« But what do the Chinese have to say about it? | Main | A protest in China »

Thoughts about dead bodies in Gansu, China


On Saturday I posted  five photographs on the blog, and said that one of them was for a story I'd been working on. It was a picture (No. 3) of Wei Jinpeng standing next to the Yellow River, with his hands held behind his back. Just to the left of the frame was a cliff that dropped to the shore, and floating in the water was a jumble of human corpses.

Wei makes his living by collecting dead bodies and selling them to family members or friends. (The story about Wei and body fishing can be found by clicking here.) 

It's not the photograph of Wei that I've been thinking about. It's the one below, of the bodies in the Yellow River, with ropes tied around their waists. I have seen a lot of dead people while reporting -- Iraq, Afghanistan, the war in Georgia --  but this scene resonated in a different way. 

All the other times I've encountered a collection of bodies out in the open, there's been the wail of people grieving, or the very loud sounds of war. The scene by the sluggish stretch of the Yellow River in Gansu was totally quiet. The wood and cable bridge nearby stood still.  There was no traffic, no crowds, no voices. A snapshot of Wei suggests nothing strange happening.

Of course, when families come and recognize one of their own, the scene is much different. China has a tradition of sweeping ancestors' graves, and to see a loved one rotting in the river is the opposite of that venerated display of respect.

 "If it's the mother, son, husband or wife, they cry," said Wei Yingquan, another body fisher, who's not related to Wei Jinpeng. Another man, a relation of Wei Yingquan, added that: "It's very common that they cry a lot."

Looking down at the bodies in silence, I wondered how they died.

Both Wei Jinpeng and residents of the nearby city of Lanzhou said that many who end up in the river have committed suicide or been murdered. They spoke of a city in which laborers, especially migrants, get shoved around and cheated all the time. To live like that and then die like this, I thought to myself, would be a terrible thing.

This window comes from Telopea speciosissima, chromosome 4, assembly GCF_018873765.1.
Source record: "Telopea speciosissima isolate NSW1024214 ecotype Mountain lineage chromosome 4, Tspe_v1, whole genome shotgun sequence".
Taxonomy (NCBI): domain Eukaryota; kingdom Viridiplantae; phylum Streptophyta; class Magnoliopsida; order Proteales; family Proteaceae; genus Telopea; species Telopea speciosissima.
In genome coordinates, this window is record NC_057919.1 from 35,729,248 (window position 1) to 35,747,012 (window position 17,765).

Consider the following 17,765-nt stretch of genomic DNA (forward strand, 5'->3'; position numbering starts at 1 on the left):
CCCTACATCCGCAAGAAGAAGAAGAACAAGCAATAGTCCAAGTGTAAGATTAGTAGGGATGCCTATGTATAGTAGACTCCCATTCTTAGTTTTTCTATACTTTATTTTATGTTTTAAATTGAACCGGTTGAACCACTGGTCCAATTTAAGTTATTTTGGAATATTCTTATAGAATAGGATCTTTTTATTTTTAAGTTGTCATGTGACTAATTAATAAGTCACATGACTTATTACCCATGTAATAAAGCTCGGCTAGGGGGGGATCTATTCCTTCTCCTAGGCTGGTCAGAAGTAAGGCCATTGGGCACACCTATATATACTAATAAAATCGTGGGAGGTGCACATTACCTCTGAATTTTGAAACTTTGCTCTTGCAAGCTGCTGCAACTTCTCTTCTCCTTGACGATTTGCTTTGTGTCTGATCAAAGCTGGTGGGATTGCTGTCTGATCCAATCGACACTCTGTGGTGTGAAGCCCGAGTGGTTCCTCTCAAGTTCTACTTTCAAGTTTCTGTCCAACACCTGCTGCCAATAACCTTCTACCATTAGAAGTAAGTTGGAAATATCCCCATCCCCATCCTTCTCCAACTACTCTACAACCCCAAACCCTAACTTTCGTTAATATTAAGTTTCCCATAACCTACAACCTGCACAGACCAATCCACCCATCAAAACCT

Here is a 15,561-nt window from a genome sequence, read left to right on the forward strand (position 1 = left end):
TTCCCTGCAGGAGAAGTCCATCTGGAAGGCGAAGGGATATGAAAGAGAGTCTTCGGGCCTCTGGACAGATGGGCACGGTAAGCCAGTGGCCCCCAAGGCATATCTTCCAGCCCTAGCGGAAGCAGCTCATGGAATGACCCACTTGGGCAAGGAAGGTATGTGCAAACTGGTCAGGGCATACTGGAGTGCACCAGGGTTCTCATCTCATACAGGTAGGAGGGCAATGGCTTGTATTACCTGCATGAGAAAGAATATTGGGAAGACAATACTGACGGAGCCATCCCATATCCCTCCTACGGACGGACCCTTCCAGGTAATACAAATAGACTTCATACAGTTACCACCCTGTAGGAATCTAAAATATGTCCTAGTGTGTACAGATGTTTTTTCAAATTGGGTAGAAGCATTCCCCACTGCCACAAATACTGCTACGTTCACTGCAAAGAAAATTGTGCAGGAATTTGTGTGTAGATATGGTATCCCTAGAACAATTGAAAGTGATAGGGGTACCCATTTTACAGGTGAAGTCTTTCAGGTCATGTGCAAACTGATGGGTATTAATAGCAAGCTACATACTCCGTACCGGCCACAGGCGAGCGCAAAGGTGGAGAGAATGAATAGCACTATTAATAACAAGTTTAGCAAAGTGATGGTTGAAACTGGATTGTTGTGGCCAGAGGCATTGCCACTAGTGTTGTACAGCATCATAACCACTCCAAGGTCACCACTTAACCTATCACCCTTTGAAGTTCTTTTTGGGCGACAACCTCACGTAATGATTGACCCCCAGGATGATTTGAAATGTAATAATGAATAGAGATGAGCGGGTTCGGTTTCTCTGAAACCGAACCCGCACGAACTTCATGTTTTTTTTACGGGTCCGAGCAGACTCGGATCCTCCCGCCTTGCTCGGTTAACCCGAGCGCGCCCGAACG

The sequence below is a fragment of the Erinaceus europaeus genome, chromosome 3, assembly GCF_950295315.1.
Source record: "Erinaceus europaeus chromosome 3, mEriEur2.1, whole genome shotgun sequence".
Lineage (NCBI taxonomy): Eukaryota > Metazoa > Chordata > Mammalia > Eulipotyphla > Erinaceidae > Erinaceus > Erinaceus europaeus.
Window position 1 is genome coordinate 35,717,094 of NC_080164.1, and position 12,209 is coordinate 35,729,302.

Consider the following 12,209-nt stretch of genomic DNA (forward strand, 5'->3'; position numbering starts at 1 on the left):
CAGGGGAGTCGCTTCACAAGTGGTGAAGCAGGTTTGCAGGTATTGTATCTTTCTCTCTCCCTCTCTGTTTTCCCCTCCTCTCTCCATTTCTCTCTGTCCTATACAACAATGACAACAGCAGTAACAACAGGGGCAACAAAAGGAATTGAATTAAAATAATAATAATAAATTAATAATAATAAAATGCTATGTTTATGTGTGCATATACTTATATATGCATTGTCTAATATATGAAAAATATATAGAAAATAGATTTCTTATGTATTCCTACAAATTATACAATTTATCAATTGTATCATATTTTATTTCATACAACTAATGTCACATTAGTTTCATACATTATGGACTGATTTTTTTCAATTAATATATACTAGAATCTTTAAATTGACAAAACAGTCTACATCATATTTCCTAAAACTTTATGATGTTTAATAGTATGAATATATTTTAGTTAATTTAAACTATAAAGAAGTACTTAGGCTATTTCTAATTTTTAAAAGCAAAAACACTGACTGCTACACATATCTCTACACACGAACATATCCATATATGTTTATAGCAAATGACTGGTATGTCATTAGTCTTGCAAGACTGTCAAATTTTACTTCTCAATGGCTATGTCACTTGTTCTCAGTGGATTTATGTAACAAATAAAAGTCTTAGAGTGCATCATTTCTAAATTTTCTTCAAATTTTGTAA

TrackBack URL for this entry:

Listed below are links to weblogs that reference Thoughts about dead bodies in Gansu, China:


Dave Palmer

This is just another example of the human cost of the restoration of capitalism in China.

The west condemns Mao as a "monster" -- yet they ignore the massive and ongoing destruction and devaluation of human lives that results from the so-called "natural functioning" of the so-called "free market."


This is one the saddest stories I've ever read, and one made more poignant by your photos. Photographing bodies so often adds another layer of de-humanization to the dead, but I think, rather, that these pictures bring something of the dead's humanity back to us. Ironic, given that many of these lost souls were dehumanized in life in various ways (whether through the violence of acknowledged criminals, or the economic crimes too often ignored by the present political system). Thank you for this work.

The comments to this entry are closed.



"China Rises" is written by Tom Lasseter, the Beijing bureau chief for McClatchy Newspapers.

Send Tom a story suggestion.

Read Tom's stories at news.mcclatchy.com.

Follow Tom on Twitter: @TomLasseter

Follow Tom on Google Plus

Enter your email address:

Delivered by FeedBurner


    Sun Mon Tue Wed Thu Fri Sat
              1 2
    3 4 5 6 7 8 9
    10 11 12 13 14 15 16
    17 18 19 20 21 22 23
    24 25 26 27 28 29 30

Photo Albums